1 Feb

by Chris Lee
This is my second experience of this strange play. It still has an incredibly emotional impact, I think even more so than when I saw it last year at the Tabard.
I get the impression it has been speeded up a little which does not interfere with the incredible potency of the piece – and in fact has a strengthening effect as does the fact that it is played in a very intimate almost claustrophobic atmosphere of the tiny Museum of Comedy Theatre.
The design, by Ken McClymont has a set with everything plastered with newspapers -a table and chairs covered in newsprint. Even the beer bottles they drink from have this symbol of the passage of time..
The action takes place in a single location and it involves the entire emotional relationship of a two people throughout their lives, from their falling in love, their marriage the way they hate and love each other , when they drift apart, and nevertheless, wherever they are alive or dead, they have an inescapable bond.
They meet at their old age and the whole play is devoted to their remembrances and acting out of their past love, their parenthood, the loss of faith. The play slips backwards and forwards in time. Their old age, still loving and fighting and their excitable youth deciding on the paint colour for the house are running almost concurrently. He loves the house, longs for a boat, she finds it ridiculous. Their acting is sublime, without the help of costumes except for a shawl worn by Pradelsca when she is the old person.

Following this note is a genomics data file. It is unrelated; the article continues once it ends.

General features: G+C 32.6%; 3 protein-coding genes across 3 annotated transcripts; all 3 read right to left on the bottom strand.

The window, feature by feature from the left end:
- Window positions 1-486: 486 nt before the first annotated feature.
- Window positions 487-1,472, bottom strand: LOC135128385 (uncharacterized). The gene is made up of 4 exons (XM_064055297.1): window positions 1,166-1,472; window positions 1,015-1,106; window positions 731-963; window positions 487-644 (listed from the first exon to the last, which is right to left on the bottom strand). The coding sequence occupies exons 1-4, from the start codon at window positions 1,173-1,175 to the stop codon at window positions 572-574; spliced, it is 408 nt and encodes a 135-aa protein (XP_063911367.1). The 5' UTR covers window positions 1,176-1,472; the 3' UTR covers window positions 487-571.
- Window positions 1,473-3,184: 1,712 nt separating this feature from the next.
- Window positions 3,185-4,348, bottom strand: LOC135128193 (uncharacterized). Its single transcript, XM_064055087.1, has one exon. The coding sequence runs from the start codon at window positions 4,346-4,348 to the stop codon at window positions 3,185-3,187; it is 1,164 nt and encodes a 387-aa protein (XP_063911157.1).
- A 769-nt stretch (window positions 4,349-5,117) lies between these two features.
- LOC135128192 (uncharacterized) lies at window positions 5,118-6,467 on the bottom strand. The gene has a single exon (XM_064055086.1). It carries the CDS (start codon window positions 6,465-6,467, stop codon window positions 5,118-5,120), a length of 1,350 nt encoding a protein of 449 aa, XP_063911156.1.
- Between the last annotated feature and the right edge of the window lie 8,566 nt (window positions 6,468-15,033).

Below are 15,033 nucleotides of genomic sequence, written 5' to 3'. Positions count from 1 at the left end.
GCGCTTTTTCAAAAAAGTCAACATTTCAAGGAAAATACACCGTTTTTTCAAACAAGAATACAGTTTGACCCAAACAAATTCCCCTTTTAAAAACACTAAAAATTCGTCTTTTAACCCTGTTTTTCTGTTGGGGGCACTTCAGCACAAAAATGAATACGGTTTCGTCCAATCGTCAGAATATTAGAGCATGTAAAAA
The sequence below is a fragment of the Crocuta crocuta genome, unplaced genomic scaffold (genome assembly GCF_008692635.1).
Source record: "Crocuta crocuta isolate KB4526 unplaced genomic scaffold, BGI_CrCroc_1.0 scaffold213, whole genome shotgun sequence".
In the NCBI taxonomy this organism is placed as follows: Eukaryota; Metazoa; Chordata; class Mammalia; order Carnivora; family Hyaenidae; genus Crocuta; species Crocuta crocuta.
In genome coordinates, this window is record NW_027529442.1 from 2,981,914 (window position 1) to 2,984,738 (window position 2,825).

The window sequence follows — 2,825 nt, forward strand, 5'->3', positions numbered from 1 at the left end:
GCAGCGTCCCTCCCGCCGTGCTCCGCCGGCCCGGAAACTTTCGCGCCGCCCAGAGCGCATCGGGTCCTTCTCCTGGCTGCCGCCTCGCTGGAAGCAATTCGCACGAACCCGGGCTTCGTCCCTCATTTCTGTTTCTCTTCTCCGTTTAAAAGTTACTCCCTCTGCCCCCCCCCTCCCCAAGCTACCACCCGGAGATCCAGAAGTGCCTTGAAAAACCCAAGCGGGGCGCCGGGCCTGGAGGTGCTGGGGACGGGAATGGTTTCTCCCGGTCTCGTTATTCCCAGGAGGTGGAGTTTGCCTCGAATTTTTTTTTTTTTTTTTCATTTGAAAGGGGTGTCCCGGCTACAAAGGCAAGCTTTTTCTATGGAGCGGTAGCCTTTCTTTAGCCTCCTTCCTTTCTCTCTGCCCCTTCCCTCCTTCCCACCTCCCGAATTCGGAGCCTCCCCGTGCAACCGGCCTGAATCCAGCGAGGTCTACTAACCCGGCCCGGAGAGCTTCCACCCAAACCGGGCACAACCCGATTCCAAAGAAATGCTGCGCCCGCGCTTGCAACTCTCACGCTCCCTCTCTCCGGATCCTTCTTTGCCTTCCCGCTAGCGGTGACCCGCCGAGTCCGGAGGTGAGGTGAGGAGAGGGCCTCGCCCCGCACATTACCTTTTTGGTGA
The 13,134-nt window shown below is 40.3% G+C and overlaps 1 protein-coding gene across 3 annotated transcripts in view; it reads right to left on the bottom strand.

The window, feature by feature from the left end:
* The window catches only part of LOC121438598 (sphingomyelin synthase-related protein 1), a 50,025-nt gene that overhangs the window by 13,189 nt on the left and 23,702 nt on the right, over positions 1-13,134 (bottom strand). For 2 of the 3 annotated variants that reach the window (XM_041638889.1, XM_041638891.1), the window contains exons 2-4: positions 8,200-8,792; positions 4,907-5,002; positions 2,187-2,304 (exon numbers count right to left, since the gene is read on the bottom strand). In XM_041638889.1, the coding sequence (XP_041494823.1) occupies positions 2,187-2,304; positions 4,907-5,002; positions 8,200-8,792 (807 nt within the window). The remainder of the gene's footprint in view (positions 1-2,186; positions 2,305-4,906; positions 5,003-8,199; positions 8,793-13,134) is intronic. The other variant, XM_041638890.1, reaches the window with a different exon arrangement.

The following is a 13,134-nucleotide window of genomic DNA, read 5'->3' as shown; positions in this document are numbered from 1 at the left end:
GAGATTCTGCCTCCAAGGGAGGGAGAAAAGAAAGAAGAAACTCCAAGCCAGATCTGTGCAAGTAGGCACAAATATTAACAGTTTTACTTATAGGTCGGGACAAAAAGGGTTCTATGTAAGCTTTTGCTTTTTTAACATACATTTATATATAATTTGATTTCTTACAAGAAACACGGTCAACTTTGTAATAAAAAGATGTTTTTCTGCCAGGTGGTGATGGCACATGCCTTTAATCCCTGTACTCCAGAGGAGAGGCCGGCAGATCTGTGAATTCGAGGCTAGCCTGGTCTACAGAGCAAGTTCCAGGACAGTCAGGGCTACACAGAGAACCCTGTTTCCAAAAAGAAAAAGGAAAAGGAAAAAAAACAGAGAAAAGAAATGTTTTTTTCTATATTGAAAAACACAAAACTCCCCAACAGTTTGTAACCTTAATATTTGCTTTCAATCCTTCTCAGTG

The scenes are acting out quite wonderfullyby Alan Turkington West End, film and TV actor and Laura Pradelsca best known for her Quaithe in Game of Thrones.
When it was shown at the Tabard, it was described as having shades of ‘Who’sAfraid of Virginia Woolf’ but it is much more enigmatic and poignant.
Set in a single location and with just the two protagonists, in many short scenes each desplaying an important moment in their lives, we are forced to concentrate on their ever changing emotions. We really get to know these people and care about them as they reveal their own affectionate and their own violent feelings. They have to cope with abandonment, betrayal, death and facts of life, pleasant and unpleasand.
The play is directed with enormous passion and empathy by Ken McClymont who as a painter, creates some beautiful scenes in this tiny environment with the help of some delicious lighting by Luke M Francis…

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